Despite her lack of money and of a place she could really call her own, Mrs. Parks continued to be active in various movements on a national level. She traveled to join the Selma to Montgomery Marches - nonviolent marches in support of equal voting rights - as well as to assist the Lowndes County Freedom Organization, which was an effort created by the Student Nonviolent Coordinating Committee to register black voters. She made these journeys despite her relative poverty. It was during this time, as well, that Mrs. Parks met Malcolm X, a personal hero of hers.
Mrs. Parks eventually became a secretary in Congressman John Conyer's offices in 1965, a position she would hold until 1988. Mrs. Parks was in fact instrumental in Conyer's success in the primaries. She managed to convince Martin Luther King Jr., who was circumspect about endorsing local political candidates, to give Conyers his support, a momentous aid in his victory. Mrs. Parks continued to participate in rallies, protests, and on behalf of noble causes for her entire life. For instance, in the 1970s Mrs. Parks fought for freedom for political prisoners, most notably Joann Little and Gary Tyler, who had been unfairly sentenced due to race. More generally, she did work involving welfare, fighting against police harassment and brutality, and advocating for equal, open housing for the races. "Rosa Parks was an activist and an advocate for racial justice and social equality long before she refused to get up from the seat and long after," says Anthony Bogues, professor of humanities and critical theory and Director of the Center for the Study of Slavery and Justice at Brown University "The entire arc of her life is around questions of racial justice and equality in the U.S."
In the larger scheme, the eventual abandonment and decay and disrepair the house fell into - like so many other homes in stricken Detroit - speaks to the housing crisis in Detroit. It is ironic that one of Rosa Parks' missions while living in Detroit was to provide housing for African-Americans, ensuring they had a place to stay, something that this house provided her when she arrived in the North. In fact, Rosa Parks never owned a home during her decades of living in Detroit. Though its population is predominantly African-American, Mrs. Parks was not alone in her inability to become a homeowner in the city. African Americans in Detroit, and in cities across the country, are still living with and affected by that legacy today.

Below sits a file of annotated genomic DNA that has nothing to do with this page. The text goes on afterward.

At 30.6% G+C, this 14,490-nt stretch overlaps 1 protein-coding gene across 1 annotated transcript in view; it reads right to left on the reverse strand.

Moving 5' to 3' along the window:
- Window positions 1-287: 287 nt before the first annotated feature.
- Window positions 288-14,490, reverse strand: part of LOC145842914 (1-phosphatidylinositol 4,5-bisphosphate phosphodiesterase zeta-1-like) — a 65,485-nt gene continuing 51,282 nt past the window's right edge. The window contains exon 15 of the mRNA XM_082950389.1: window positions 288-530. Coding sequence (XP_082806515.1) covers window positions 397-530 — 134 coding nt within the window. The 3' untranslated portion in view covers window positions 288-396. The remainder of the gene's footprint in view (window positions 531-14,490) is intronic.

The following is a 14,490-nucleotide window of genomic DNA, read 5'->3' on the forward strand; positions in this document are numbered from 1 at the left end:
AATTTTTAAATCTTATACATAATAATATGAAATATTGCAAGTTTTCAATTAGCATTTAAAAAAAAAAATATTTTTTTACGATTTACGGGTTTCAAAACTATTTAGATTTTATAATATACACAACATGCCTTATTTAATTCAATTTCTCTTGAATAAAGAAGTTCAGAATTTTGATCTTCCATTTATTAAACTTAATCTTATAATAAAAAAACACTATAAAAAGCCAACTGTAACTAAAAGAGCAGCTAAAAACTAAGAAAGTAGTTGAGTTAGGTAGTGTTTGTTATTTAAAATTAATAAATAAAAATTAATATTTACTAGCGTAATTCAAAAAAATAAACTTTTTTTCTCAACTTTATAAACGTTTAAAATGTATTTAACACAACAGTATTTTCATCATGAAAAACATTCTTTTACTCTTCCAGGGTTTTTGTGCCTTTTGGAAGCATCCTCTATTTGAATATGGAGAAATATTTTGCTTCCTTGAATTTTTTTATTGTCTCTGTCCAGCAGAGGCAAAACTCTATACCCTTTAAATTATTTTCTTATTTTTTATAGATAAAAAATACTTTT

Detroit has ranked among the 10 most segregated metropolitan areas in the United States since the mid-20th century. By the early 1960s, urban renewal and highway construction destroyed 10,000 structures in Detroit, displacing over 40,000 people, 70% of whom were African-American. More recently, the housing crisis, foreclosures and demolition have swept the city, leaving more abandoned buildings and vacant lots. As it is described on the RISD website, "the small house where Parks took shelter in the late 1950s with her brother, his wife and their 13 children is one of thousands that were slated for demolition in Detroit's inner city. Its story reflects not only on the fate of the activist and her family well over half a century ago but on the plight of African-Americans across the country who continue to be denied access to "the American dream" of home ownership."
"This humble structure has an amazing story to tell - about Rosa Parks and her family, about the Civil Rights Movement, about African Americans' flight from the South to the Industrial North and the decline of DetroitAdolf Loos once said that architecture's most noble task is to remind us to commemorate - and he was thinking of tombs and monuments. Instead, this simple working class house, ruinous as it is, is just as powerful an invitation to remember, to read closely, to explore its context and to understand the web of stories that intersect there." - Dietrich Neumann, Professor of History of Art and Architecture, Brown University.